During the February 2015 Super Bowl, Kam Chancellor crashed into Julian Edelman with a helmet to helmet hit. Edelman was staggering, but he was left in the game anyway. He caught a three-yard TD pass later in the same drive.
Former Cleveland Browns QB Colt McCoy had a similar incident in a 2011 game that ended up appointing independent athletic trainers as ‘spotters’ during games. Just as teams are now providing independent neurologists on the sidelines, the NFL now uses ‘spotters’ to watch for possible concussions.
Edelman’s incident was the result of the Patriots using their hurry-up offense and the spotter not being able to get in touch with the sideline quickly enough. The call was made to check Edelman—but it couldn’t get through in time. The new rulings should reduce or eliminate that problem.
Because of the Edelman incident, the monitoring program was tweaked this past offseason. Hired spotters now watch the game both on the field and on monitors. They can call down to the sideline and talk to trainers and doctors. They can also call a medical timeout to remove a player from the game, so that the player can be properly evaluated.
That’s what should have happened with Edelman. They can tell an official the player’s number. They can even spot a player who’s avoiding being checked by the concussion protocol—one who’s been hit, but avoids trainers, coaches and doctors once on the sideline. Some players will always try that gambit.
Every spotter has to have at least 10 years of experience as an athletic trainer, with current board certification by the National Athletic Trainers’ Association. They are required to have experience in collegiate or professional sports. He or she cannot have experience as the head athletic trainer covering games, or in evaluating players for brain traumas, to prevent professional conflicts.
In 90 percent of concussions, the symptoms will disappear on their own within minutes, after which the protocol they go through won’t catch the injury. That’s potentially a huge concern—we know that multiple minor brain traumas over time cause every bit as dangerous a problem as a single, more major concussion.
The right to call a medical timeout is essential to making sure that a player is safe quickly. Just because they can pass the protocol doesn’t mean that they’re safe or uninjured—a problem that we have yet to solve.
The NFL has taken up the baton on the concussion issue. I used to call for independent neurologists on the sidelines. That’s now happening. I pounded the table for tacking clinics. Poor tackling approaches have been an issue from Pop Warner football to the NFL.
Now, programs like the Pete Carroll program for safer tackling are being taught all over the U.S. His approach takes the head out of the way and uses the shoulder at the numerals. It’s a leverage-based system, which prevents, or reduces, knee hits and tackles as well as head to head contacts.
USA Football has a similar approach. It’s called Heads Up, and has both Heads Up Blocking and Heads Up Tackling programs. Both are essential to a young player, who only knows what he’s taught. The program includes a coaching certification and a Player Coach Safety attribute, which brings the player in on his own healthcare with the help of his coach.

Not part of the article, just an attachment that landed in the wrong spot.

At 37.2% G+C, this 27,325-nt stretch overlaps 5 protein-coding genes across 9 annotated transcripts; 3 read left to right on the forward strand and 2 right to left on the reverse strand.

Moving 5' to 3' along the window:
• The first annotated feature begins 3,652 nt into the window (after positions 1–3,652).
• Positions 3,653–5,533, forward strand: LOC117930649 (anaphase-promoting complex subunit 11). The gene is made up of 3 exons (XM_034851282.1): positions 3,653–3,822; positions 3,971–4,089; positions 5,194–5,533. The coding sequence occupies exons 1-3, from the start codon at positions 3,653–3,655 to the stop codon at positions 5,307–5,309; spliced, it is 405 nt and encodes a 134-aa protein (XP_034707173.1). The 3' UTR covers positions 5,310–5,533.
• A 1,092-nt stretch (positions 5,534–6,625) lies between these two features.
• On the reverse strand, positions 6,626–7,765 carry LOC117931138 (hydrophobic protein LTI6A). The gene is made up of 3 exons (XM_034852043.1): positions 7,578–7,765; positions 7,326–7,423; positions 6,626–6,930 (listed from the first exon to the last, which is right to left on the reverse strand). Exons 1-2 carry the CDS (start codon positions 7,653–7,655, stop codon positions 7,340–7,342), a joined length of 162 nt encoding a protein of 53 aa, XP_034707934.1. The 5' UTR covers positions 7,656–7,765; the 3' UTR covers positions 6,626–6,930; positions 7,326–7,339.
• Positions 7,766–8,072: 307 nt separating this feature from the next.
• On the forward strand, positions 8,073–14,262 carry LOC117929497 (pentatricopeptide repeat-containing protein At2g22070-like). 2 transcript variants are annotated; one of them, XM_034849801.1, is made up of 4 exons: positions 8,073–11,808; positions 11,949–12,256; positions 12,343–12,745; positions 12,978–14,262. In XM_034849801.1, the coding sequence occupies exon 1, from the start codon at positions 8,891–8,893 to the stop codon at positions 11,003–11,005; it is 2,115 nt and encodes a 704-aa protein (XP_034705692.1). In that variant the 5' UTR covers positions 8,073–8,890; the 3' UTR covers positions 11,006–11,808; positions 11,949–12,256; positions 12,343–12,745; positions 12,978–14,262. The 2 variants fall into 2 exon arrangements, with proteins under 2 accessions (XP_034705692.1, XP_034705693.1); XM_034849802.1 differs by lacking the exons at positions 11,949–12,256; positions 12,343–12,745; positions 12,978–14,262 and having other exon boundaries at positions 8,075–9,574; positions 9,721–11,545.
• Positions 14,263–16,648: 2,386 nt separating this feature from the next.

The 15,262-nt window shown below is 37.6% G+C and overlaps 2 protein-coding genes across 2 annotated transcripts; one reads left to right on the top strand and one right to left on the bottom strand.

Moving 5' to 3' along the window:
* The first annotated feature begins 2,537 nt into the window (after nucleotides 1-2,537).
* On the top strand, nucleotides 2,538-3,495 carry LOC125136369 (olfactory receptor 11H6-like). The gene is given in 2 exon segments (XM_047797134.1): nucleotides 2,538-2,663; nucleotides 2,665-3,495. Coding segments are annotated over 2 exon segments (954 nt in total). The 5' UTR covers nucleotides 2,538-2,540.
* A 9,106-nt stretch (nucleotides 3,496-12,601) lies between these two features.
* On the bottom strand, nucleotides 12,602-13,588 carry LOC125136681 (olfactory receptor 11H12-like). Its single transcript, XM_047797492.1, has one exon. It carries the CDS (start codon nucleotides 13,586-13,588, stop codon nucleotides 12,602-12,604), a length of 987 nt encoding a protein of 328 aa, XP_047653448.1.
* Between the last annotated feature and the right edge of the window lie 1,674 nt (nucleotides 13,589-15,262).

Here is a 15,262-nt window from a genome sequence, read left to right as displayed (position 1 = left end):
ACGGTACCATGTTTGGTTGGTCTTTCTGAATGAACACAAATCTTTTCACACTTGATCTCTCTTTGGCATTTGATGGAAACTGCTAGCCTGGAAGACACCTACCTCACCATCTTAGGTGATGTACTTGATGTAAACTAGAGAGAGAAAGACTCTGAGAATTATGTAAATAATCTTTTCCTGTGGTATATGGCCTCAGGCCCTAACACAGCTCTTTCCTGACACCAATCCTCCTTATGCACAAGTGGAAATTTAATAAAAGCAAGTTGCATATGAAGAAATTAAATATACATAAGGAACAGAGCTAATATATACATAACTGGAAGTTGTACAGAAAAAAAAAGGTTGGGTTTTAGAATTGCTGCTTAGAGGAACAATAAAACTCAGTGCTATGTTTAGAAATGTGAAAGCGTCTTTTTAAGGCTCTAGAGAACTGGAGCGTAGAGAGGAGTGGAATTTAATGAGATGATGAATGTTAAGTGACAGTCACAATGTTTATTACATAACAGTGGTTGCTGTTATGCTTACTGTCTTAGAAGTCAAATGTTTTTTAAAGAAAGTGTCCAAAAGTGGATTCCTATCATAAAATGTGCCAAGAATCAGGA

Both player and coach become clear on the truths and inaccuracies about concussions and brain traumas. Since the human brain doesn’t mature until around age 25, this is as important to NFL players as to the student athlete.
The Heads Up website requires a small fee to ‘join’, or just view the material. Since it’s copyrighted, that’s understandable. It isn’t a high fee—I paid it as a gesture to the players whose lives have been destroyed by not having this information. It needs to be taught to the young and repeatedly emphasized in the colleges and the NFL. The longer you’re in the game, the more traumas you're exposed to.
The NFL gets a lot of players in their early twenties—or, like Ronnie Hillman, at 20. They’re physically immature. Their brains haven’t even matured (until age 25). If you throw a series of head hits at that point, the odds of problems later in life go up dramatically.
We have a national problem here—it affects kids, youths, young adults and adults, at every age and income bracket. It affects people in car accidents, kids playing soccer, skateboarders and snowboarders. And, football is one of the biggest offenders.
Basic head protection is part of a good direction. A helmet has been developed by the military, called the `Gladiator’. It’s an off-shoot of a new military helmet, tweaked to fit the NFL needs. It’s downside is that it’s heavy—it’s made of reaction-molded polyurethane. The outside is slightly soft, which testing has shown helps it slide off of hits.
That has to be precise—too soft and it gets sticky. The physics of this issue go far beyond what we’ve used in the past. On the Gladiator, they had to solve the issues of elastic versus inelastic collisions, as well as “Complex Modulus = f (Rate of deflection, Young’s modulus, % compression).”
I’ve seen at least one new helmet, based in a different technology, at least every month. Some months I’ve seen 3 or 4 new options. Currently, the NFL has helmets graded from 1-4 in terms of their ability to prevent head injuries. Like hockey back in the 1960s and 70s, what the players wear is up to them.
Rationally, knowing that you’re putting a player in the least effective helmet permitted is ridiculous, given what we know about brain traumas. At some point, the league will have to mandate what is the best helmet on the market—and enforce it being worn. It won’t be cheap, but the savings in long term health issues for which the league is responsible will force that change. I’m not holding my breath, but in time it will have to come.
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